Bernard Robinson (production designer)

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Bernard Robinson was born in Liverpool, England in 1912 and died in 1970. He designed sets for several of Hammer's films in their heyday, including The Curse of Frankenstein (1957), Abominable Snowman of the Himalayas (1957), Dracula (1958), Curse of the Werewolf (1960), The Phantom of the Opera (1962), The Gorgon (1964) and Quatermass and the Pit (1968).[1][2] He was known for giving the Hammer films a lavish, expensive look while working on a restricted budget. The association ended with his premature death in 1970.

Career[edit]

Bernard Robinson designed some of Hammer's greatest productions until his premature death in 1970. I first became aware of Bernard Robinson through his delightful widow the puppeteer, Margaret Robinson who also worked on many Hammer films, amongst others.[3] The knack that Bernard possessed was that he managed to give Hammer's films an very expensive look working from a tiny budget. Both space and materials were extremely limited at Bray Studios. Robinson got over this by ingeniously disguising previously used sets for different films, sometimes even for different scenes within the same film. Many films set he designed such as the hallways of the castle in Horror of Dracula (1958, pictured), for instance, doubled as the Holmwood crypt, and Dracula's crypt from the same year was recycled as Frankenstein's laboratory in Revenge of Frankenstein.

Perhaps his biggest challenge was the 1962 Phantom of the Opera, which required a huge water-tank to be constructed for the Phantom's underground lair. Once again he proved his ability to work miracles out of the barest of resources, creating one of Hammer's most memorable and haunting setpieces.

His sets on the Bray back lot were mammoth works of construction that would usually be employed for two or three films before being replaced. Among his best were the 1958 Castle Dracula/Baskerville Hall for Horror of Dracula and The Hound of the Baskervilles, respectively, the Gothic castle doubling for Dracula, Prince of Darkness and Rasputin, the Mad Monk in 1965, and perhaps supremely, the 19th-century Cornish village that provided the setting for The Plague of the Zombies and The Reptile in 1966. In Bernard’s spare time for which was very limited he wrote about antique furniture and was preparing a book on the subject before his untimely death. Another passion was paintings but painting for himself and his particular sense of humour. Bernard found the time to paint very limited. In his painting the ‘’Tax Inspectors we see Bernard’s humour bounce through with a crazed inspection in of tax officials going over a corpse with magnifying glass and probe. In ‘’The Aupair’’ Robinson take on the foreign au pair invasion of the 1970s, this au pair, in casual wear, tennis racket to the ready and a general coolness to the sight of the parents and children within the interior - Mother on her knees and father laying a table whilst holding a dangling child. The style of Bernard Robinson’s paintings could be associated with the great cubists or abstract painters of the period such as Picasso and Braque; his handling of paint bear him out as a phenomenal painter who knew his craft and, like Picasso’s heavy narrative, he informs by subtle messages conveyed with a rigour of style and oil to canvas that its hard not to be impressed and informed at once. These paintings form part of a private collection of oils that will be shown next year (2013). For further information please go to visagegallery.co.uk Bernard Robinson is survived by his widow, the artist and Hammer film mask maker, Margaret Robinson.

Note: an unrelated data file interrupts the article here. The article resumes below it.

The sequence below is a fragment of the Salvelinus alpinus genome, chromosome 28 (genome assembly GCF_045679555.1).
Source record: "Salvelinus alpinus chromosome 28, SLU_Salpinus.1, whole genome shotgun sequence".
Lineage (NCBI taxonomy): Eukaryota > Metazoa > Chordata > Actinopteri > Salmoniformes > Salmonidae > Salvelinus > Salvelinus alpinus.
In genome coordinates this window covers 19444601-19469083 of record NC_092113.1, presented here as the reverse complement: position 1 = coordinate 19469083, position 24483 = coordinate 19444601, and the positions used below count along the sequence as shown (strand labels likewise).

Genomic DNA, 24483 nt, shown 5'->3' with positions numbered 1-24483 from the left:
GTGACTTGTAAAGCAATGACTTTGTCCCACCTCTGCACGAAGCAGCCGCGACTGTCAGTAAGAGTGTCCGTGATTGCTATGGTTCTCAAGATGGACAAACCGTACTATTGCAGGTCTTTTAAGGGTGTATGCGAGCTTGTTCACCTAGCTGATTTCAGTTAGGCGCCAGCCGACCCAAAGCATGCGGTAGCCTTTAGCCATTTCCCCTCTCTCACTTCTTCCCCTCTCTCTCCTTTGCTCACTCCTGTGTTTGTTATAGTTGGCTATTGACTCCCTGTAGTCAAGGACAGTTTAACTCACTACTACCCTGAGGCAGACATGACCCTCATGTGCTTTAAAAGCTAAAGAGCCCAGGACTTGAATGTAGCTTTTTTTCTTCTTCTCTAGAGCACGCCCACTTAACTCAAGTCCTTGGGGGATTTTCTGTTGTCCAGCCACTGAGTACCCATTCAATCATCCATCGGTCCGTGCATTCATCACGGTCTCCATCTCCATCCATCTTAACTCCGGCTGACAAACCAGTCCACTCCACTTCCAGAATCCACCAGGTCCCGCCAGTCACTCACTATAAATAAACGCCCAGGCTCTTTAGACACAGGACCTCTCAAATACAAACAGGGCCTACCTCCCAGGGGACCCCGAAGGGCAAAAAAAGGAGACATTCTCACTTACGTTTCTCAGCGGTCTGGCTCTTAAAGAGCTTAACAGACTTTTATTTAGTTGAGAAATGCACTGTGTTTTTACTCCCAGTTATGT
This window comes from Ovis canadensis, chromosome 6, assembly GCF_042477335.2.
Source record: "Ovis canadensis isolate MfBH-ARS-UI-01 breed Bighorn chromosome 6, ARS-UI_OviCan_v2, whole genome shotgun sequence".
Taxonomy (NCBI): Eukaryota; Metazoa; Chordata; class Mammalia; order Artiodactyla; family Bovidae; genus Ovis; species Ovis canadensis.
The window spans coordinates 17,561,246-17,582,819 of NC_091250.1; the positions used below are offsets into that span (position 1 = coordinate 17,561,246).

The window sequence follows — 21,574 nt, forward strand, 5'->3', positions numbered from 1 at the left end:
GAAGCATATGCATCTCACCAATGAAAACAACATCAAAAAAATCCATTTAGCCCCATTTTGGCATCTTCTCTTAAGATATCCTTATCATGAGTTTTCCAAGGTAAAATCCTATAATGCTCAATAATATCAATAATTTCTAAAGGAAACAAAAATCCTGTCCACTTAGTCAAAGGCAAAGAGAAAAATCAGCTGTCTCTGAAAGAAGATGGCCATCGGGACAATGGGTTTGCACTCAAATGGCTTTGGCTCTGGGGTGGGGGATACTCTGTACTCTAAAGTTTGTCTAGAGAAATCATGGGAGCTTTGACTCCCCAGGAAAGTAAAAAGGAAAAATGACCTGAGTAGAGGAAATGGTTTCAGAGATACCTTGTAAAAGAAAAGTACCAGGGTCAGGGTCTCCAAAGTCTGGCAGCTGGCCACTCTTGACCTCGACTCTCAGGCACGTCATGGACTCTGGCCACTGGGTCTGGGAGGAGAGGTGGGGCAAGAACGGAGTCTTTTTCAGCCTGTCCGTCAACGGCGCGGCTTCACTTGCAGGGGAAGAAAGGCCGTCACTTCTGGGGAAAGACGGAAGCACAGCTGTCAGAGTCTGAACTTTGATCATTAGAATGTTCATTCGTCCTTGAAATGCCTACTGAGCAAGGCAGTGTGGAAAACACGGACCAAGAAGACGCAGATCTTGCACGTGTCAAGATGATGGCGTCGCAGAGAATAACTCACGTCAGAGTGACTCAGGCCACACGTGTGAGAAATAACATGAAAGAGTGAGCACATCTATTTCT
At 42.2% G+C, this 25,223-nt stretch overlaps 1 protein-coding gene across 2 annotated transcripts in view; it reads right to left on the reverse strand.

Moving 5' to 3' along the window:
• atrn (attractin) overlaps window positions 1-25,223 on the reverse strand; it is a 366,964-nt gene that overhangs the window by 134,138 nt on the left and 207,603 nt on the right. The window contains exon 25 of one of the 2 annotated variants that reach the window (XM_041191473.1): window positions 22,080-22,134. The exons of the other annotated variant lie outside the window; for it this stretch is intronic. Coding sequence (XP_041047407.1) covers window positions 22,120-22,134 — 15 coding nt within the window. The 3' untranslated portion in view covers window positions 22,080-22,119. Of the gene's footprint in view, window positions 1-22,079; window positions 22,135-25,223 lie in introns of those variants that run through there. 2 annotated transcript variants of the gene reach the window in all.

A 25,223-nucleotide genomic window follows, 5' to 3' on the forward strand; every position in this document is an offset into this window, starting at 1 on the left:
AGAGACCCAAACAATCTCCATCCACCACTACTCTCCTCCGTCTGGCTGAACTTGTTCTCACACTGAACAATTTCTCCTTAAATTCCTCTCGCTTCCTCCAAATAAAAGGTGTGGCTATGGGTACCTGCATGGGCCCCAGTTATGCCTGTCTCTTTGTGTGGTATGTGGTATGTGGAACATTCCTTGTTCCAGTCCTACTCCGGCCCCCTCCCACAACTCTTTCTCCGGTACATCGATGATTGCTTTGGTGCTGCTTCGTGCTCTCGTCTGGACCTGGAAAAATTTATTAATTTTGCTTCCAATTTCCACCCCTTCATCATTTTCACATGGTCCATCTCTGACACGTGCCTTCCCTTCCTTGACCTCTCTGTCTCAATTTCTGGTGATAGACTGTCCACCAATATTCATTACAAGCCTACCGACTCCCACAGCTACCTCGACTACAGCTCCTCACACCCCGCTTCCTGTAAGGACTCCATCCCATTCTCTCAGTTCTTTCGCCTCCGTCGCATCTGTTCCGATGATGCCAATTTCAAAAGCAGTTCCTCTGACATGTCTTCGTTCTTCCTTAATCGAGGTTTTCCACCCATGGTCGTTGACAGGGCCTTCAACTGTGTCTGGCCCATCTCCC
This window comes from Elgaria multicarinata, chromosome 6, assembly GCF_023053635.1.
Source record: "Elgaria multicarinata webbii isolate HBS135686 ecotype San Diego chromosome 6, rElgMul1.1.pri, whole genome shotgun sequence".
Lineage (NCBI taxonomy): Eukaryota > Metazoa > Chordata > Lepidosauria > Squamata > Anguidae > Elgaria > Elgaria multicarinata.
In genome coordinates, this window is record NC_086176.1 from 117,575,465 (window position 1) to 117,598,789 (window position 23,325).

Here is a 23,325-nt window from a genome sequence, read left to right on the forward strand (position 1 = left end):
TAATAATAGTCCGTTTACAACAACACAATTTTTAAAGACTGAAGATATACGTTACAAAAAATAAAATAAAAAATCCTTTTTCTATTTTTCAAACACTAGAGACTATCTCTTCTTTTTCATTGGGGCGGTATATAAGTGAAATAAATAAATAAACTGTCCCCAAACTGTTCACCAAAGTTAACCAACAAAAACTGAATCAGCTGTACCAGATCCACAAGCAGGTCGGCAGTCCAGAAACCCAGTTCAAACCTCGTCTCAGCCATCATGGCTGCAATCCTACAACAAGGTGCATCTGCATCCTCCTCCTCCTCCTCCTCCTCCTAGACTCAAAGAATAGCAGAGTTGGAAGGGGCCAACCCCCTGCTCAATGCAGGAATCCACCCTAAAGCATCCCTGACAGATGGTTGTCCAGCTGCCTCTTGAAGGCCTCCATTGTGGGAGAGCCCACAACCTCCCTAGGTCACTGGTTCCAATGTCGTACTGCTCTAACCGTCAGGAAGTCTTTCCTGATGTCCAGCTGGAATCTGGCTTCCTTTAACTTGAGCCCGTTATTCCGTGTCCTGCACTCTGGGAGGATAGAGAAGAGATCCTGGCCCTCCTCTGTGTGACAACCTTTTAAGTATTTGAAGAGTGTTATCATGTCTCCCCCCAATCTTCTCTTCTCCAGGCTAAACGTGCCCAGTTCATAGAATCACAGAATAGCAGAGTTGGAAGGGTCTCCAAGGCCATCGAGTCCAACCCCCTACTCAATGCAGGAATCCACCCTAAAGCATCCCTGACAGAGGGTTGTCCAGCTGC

References[edit]

  1. ^ Leggett, Paul (January 15, 2002). Terence Fisher: Horror, Myth and Religion. Mcfarland. pp. 194–198. ISBN 978-0786411672. 
  2. ^ Johnson, John (1996). Cheap Tricks and Class Acts: Special Effects, Makeup, and Stunts from the Films of the Fantastic Fifties. Mcfarland. p. 361. ISBN 978-0786440580. 
  3. ^ "MARGARET ROBINSON'S MARIONETTES". http://www.iandenny.co.uk/. Retrieved 16 August 2014.